Big Lots Settles EEOC Sexual Harassment Lawsuit for $155,000

Explore:  EEOC Sexual Harassment

Male Supervisor at Fort Smith Store Abused a Class of Female Employees, Federal Agency Charged

FORT SMITH, Ark. -- Big Lots Stores, Inc., which operates the Big Lots store at 4900 Rogers Ave. in Fort Smith, will pay $155,000 to four claimants and furnish other relief to settle a sexual harassment lawsuit filed by the U.S. Equal Employment Opportunity Commission (EEOC), the federal agency announced today.

The EEOC's lawsuit charged that the male store manager of the Fort Smith store subjected a class of female employees to sexual harassment, including sexually offensive comments and requests for sexual favors. The lawsuit further charged that after a female employee reported the sexual harassment, Big Lots failed to take the appropriate remedial measures necessary to protect its employees from continued sexual harassment, as the law requires.

Sex discrimination, including sexual harassment, violates Title VII of the Civil Rights Act of 1964.  The EEOC filed suit in U.S. District Court for the Western District of Arkansas, Fort Smith Division (EEOC v. Big Lots Stores, Inc., 2:11-CV-02184-PKH) after first attempting to reach a pre-litigation settlement through its conciliation process.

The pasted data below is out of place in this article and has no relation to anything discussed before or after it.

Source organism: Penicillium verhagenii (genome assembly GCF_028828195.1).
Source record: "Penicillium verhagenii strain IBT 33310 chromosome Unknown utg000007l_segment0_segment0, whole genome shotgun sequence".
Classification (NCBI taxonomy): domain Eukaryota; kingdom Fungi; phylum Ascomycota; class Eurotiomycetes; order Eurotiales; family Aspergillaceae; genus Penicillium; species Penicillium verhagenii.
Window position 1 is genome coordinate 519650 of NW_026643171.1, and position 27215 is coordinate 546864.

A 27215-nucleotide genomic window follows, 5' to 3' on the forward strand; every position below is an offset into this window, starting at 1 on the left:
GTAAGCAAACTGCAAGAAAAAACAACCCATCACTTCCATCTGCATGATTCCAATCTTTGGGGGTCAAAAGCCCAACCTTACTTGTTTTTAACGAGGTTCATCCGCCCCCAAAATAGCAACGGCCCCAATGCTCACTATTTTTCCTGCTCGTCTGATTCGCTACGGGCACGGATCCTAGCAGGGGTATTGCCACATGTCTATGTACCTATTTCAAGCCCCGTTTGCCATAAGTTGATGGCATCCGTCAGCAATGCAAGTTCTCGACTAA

Besides the monetary relief, the consent decree settling the suit includes:

  • provisions for redistribution of Big Lots' harassment-free environment policy;
  • mandatory anti-discrimination training;
  • notice of the settlement to all Big Lots employees in its Fort Smith store; and
  • requirements that the company report future complaints of sexual harassment to the EEOC for one year.

"Employers must realize that merely having and disseminating an anti-harassment policy is insufficient to satisfy Title VII requirements -- the policy must be enforced," said Regional Attorney Faye Williams of the EEOC's Memphis District Office, which serves Tennessee, Arkansas and Northern Mississippi. "When the policy is not enforced, employers risk liability."

The EEOC is responsible for enforcing federal laws against employment discrimination. Further information is available at


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DISCLAIMER: Because of the generality of this update, the information provided herein may not be applicable in all situations and should not be acted upon without specific legal advice based on particular situations.

© U.S. Equal Employment Opportunity Commission (EEOC) | Attorney Advertising

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